“A desert is a desert is a desert. You can do anything you want in it, but you cannot change it from what it is. It still lacks water, which is why it is a desert. The thing to do with a desert is to leave.” (CE-T-I.43.12:2-5)
So Bill and I came together for the second time in our lives. After several years of long distance contact with one another, we were finally face to face. I melted into his arms and we danced to Etta James’ “At Last” on a patio at sunset overlooking majestic mountains. When the song ended, Bill looked at me and said, “You are not going to believe this, but as I look at your face I see my own.” At that very moment, I looked at his face and saw me. Oneness – that’s what this relationship was showing us. We were together as one and shared our second holy instant.
Three years later, we got married in the coastal town of Tofino overlooking Long Beach on Vancouver Island. The wedding was magical for us. We dressed up, looking quite handsome and sophisticated. We reveled in the beauty of the ocean front setting and spoke of what our love meant to each of us. We told the marriage commissioner and our two witnesses our love story and everyone cried from the sweetness of the present moment and how long it had taken us to get there.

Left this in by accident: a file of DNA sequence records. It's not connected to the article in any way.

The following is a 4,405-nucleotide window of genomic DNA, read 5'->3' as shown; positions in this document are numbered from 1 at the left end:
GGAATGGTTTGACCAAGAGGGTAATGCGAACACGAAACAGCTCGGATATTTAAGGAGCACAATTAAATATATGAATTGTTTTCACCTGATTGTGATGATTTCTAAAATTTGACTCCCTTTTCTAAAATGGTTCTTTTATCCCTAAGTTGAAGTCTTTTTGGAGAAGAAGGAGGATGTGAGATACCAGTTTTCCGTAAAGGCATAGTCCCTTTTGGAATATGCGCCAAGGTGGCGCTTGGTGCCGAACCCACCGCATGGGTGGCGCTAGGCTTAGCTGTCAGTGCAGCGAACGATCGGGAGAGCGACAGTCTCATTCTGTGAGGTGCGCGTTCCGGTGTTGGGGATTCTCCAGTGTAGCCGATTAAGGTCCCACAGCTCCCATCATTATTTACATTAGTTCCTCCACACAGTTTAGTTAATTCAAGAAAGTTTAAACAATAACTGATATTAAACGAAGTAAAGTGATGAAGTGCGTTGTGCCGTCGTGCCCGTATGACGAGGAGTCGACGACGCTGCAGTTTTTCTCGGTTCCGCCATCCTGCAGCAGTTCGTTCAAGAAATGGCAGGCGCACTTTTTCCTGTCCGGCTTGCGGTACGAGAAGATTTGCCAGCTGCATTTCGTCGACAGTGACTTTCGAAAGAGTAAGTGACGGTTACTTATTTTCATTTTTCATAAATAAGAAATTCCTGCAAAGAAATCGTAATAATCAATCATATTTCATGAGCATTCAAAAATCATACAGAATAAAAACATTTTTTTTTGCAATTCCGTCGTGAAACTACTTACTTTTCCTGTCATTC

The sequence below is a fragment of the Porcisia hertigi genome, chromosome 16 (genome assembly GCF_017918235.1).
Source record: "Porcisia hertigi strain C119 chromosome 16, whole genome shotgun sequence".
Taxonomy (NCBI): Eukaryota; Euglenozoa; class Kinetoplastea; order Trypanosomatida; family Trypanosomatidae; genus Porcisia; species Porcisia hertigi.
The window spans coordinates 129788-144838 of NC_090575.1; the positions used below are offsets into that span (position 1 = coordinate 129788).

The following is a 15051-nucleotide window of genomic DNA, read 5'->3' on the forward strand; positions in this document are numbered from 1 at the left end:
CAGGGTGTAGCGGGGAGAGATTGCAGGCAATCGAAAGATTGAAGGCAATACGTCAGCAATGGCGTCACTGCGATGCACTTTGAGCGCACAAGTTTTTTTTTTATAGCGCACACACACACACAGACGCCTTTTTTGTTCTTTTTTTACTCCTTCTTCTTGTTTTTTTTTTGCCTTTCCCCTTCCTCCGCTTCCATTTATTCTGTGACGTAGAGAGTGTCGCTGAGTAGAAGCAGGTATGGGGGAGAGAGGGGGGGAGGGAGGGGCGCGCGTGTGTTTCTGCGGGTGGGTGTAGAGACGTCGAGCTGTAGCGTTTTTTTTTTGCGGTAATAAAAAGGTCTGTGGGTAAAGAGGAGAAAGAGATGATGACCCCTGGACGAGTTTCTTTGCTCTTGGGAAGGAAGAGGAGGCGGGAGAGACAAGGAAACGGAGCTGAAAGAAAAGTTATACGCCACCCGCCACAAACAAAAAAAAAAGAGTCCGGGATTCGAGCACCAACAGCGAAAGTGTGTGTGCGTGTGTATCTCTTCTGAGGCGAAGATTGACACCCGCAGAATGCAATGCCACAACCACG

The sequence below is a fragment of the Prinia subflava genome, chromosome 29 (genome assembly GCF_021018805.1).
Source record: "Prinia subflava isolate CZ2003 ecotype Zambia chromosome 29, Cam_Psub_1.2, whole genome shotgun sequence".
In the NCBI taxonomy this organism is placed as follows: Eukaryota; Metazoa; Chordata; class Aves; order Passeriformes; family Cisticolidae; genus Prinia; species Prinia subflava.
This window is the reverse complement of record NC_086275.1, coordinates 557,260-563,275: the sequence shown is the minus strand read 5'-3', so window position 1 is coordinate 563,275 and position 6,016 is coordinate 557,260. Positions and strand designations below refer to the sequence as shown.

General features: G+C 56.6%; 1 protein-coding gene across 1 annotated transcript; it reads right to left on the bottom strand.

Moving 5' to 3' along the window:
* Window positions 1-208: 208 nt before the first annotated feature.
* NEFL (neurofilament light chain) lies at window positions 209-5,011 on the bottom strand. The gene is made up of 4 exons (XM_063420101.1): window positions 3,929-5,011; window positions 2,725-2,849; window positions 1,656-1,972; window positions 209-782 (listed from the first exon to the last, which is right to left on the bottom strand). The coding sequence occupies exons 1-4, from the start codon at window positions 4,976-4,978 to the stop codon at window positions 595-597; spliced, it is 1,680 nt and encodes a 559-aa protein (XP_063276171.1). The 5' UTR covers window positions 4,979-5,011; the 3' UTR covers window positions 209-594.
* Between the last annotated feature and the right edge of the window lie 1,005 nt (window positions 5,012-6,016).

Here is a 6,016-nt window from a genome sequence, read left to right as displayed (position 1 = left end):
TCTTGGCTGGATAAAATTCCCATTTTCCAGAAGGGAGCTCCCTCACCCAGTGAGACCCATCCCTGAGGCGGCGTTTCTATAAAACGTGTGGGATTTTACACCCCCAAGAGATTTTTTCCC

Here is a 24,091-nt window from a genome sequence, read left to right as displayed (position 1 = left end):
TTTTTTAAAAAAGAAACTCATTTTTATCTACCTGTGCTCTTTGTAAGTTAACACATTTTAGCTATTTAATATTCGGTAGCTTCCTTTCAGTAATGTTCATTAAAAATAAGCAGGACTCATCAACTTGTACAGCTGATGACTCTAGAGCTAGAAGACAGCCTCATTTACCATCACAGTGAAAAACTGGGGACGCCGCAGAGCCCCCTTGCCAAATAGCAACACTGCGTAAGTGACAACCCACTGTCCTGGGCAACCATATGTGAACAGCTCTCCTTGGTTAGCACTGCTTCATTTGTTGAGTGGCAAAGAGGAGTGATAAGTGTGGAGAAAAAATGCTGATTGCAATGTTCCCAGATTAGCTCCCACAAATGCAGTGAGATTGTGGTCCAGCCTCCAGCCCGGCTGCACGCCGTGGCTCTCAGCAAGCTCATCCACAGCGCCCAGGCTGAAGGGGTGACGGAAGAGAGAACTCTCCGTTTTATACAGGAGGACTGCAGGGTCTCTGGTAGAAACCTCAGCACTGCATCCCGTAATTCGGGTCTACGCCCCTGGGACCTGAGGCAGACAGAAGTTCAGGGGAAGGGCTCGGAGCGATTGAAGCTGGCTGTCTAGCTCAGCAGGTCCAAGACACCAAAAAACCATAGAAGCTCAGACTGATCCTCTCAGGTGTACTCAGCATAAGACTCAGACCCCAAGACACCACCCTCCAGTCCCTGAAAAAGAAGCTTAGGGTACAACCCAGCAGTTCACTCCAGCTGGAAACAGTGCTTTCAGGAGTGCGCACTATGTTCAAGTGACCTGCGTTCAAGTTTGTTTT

For a while, we divided our time between Canada and the US but then decided to consolidate and simplify, living year-round at our home in California. Just this morning, Bill found me at the computer. He had tears in his eyes as he handed me a book.
“Look at this.” He smiled through his tears. He was in the process of cleaning out our garage and sorting through so many of his belongings. He had reached into a box and found a book he hadn’t opened in fifty years and pulled out our high school yearbook from 1963.
“Turn to the second page,” he said with a catch in his voice.
My mouth dropped open when I saw the inscription. It was from me when I was 16 years old and saying goodbye to my best friend, Bill, who was moving to Colorado. It read:
“To my sweetest honey!,
First, I want to thank you for supplying my lunch for the last year. Don’t forget those card games and wild discussions we used to have. By the way, when do I get my engagement ring? I’ve been waiting for years. Oh yes, and don’t forget the beach with Dick, me, Sherry and Kathy…
Save a place for me in Colorado. I’m going to miss you so much.
Your True Love
It turns out we saved a place in our hearts that transcended time and space. I had wondered whether Bill would claim his happiness, which is everyone’s right. But he did. And I did too. Is it all that we hoped it would be? Yes, and so much more.
It never fails to fill me with humility and grace that when I glance at my Bill all these years later, I see love because I understand Bill Lanterman is what love looks like.
“From your holy relationship, truth proclaims the truth and love looks on itself.” (T-19.IV.B.9:4)